Despite the unprecedented growth of China’s economy, the demand for college educated, white-collar professionals fell far below the estimated six million college graduates attempting to enter the workforce last May. The New York Times reports that recent governmental initiatives encouraged Chinese students to pursue higher education with the hope that the professional job market would expand. However, now many of these college graduates are living with their peers in cramped basements, and are working for wages that fall below what some factory laborers in Beijing earn.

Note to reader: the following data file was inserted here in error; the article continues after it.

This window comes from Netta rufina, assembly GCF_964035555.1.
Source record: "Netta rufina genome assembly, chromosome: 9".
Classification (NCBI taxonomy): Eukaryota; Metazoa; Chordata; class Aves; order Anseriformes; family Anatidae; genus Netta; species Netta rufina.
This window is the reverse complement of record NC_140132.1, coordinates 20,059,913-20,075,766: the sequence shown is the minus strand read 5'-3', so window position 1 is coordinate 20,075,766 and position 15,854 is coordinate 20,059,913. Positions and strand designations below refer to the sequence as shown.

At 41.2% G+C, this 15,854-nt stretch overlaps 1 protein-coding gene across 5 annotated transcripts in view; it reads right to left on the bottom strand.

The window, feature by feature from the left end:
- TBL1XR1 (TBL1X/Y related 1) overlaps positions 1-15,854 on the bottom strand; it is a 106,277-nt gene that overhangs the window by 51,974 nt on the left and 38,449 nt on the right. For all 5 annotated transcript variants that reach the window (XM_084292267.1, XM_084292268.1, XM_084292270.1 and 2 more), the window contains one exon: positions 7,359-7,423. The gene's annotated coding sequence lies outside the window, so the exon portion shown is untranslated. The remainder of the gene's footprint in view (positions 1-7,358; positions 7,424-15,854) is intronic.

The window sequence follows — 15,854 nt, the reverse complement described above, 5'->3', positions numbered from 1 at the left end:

Peng Xizhe, dean of social development and public policy at Fudan University in Shanghai says, “China has really improved the quality of its workforce, but on the other hand competition has never been more serious.” As such, many are suggesting that Chinese college students focus their education on practical vocations such as teaching or nursing, or reexamine their expectations to avoid the disappointment associated with underemployment.
This article was featured in the December 15, 2010 issue of Diversity Best Practices’ email newsletter, Diversity in the News. To subscribe to Diversity in the News, register on the newsletter page of this website.